Laura Woodman (pseudonym) has taught English for many years at a major Chinese university and has been involved in supporting other teachers in China.

Teaching Science at a University

How can foreign academics have an influence while teaching in China? The most obvious opportunities in professional contexts are in promoting professional ethics, introducing theistic worldviews, and simply demonstrating care for students.

 Most teachers deal with plagiarism. Knowing what plagiarism is, why it is wrong, and how to avoid it are key skills for anyone in academia. Before students’ first written assignment, I explain how plagiarism is equivalent to lying, cheating, and stealing. I also tell my students what the consequences will be if they are caught. I teach them how to reference their sources and give them opportunities to practice. The students learn not only the style of the bibliography or references section but what statements should be referenced and how to paraphrase and summarize the source without changing the meaning. However, there are always those who copy anyway. Their excuse is usually, "I can't write as well as they can."  Some students are afraid of getting a bad grade because of their poor English. However, for other students, getting caught is the first step in understanding the seriousness of plagiarism.  For those students who really understand, it can be transformative.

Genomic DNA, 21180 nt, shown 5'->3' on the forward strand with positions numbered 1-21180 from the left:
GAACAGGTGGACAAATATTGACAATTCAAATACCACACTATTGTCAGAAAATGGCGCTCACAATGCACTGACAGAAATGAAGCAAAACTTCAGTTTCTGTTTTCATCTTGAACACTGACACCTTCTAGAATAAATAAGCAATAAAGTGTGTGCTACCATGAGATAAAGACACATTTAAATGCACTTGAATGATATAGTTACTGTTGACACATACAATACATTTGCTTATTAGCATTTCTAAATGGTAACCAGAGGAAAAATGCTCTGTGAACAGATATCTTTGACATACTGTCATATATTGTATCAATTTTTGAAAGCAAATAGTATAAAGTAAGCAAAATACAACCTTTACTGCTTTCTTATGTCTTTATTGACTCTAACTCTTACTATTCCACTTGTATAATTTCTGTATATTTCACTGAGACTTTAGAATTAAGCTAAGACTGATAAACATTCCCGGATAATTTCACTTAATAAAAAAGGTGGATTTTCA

In the sciences, different worldviews can be presented about the origin of life or the universe, evolution, or environmental protection. I strive to keep the content professional and to present a variety of opinions.  Although I present theistic perspectives, I do not tell the students which position I personally agree with. Often students have never considered anything outside the Marxist worldview they have been taught since childhood. They attempt to translate the latest political rhetoric from the Chinese Communist Party, and it is a challenge to help them deepen or broaden their thinking. Since ethics is not widely taught in science departments in China, the language and concepts are quite new to them. Usually, I ask them to discuss the different perspectives and then write about their own worldview. I have learned not to have a debate or opinion survey where the theistic worldview will simply be discounted because so few of them believe God exists. Instead, I circulate to ask and answer questions as they discuss the different viewpoints in small groups. In the process, I can challenge simplistic answers, correct misunderstandings, and help them to articulate their ideas more clearly.